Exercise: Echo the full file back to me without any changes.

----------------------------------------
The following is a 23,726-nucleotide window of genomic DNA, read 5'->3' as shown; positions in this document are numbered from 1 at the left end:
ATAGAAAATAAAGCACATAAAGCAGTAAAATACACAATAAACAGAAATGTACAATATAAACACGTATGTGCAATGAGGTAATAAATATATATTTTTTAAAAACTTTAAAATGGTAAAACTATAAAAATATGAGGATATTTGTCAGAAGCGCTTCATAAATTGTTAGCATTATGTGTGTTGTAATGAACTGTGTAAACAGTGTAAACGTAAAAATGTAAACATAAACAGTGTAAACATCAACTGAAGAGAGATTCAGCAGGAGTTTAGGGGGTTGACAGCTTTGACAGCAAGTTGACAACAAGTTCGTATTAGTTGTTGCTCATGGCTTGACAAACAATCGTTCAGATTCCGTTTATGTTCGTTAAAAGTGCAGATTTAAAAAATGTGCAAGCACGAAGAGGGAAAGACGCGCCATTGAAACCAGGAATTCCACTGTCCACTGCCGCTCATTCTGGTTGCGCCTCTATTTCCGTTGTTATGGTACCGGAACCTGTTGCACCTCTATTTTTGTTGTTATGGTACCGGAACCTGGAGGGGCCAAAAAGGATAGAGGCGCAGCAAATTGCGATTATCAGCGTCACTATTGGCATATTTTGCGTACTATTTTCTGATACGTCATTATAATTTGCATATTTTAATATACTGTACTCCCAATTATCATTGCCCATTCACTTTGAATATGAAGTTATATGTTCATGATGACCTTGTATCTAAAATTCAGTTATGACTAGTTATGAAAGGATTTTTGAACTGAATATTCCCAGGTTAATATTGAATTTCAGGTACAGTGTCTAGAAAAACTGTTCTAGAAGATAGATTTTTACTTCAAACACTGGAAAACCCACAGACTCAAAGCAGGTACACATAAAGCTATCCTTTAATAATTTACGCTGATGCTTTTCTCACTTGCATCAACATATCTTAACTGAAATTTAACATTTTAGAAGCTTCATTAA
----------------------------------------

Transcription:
The following is a 23,726-nucleotide window of genomic DNA, read 5'->3' as shown; positions in this document are numbered from 1 at the left end:
ATAGAAAATAAAGCACATAAAGCAGTAAAATACACAATAAACAGAAATGTACAATATAAACACGTATGTGCAATGAGGTAATAAATATATATTTTTTAAAAACTTTAAAATGGTAAAACTATAAAAATATGAGGATATTTGTCAGAAGCGCTTCATAAATTGTTAGCATTATGTGTGTTGTAATGAACTGTGTAAACAGTGTAAACGTAAAAATGTAAACATAAACAGTGTAAACATCAACTGAAGAGAGATTCAGCAGGAGTTTAGGGGGTTGACAGCTTTGACAGCAAGTTGACAACAAGTTCGTATTAGTTGTTGCTCATGGCTTGACAAACAATCGTTCAGATTCCGTTTATGTTCGTTAAAAGTGCAGATTTAAAAAATGTGCAAGCACGAAGAGGGAAAGACGCGCCATTGAAACCAGGAATTCCACTGTCCACTGCCGCTCATTCTGGTTGCGCCTCTATTTCCGTTGTTATGGTACCGGAACCTGTTGCACCTCTATTTTTGTTGTTATGGTACCGGAACCTGGAGGGGCCAAAAAGGATAGAGGCGCAGCAAATTGCGATTATCAGCGTCACTATTGGCATATTTTGCGTACTATTTTCTGATACGTCATTATAATTTGCATATTTTAATATACTGTACTCCCAATTATCATTGCCCATTCACTTTGAATATGAAGTTATATGTTCATGATGACCTTGTATCTAAAATTCAGTTATGACTAGTTATGAAAGGATTTTTGAACTGAATATTCCCAGGTTAATATTGAATTTCAGGTACAGTGTCTAGAAAAACTGTTCTAGAAGATAGATTTTTACTTCAAACACTGGAAAACCCACAGACTCAAAGCAGGTACACATAAAGCTATCCTTTAATAATTTACGCTGATGCTTTTCTCACTTGCATCAACATATCTTAACTGAAATTTAACATTTTAGAAGCTTCATTAA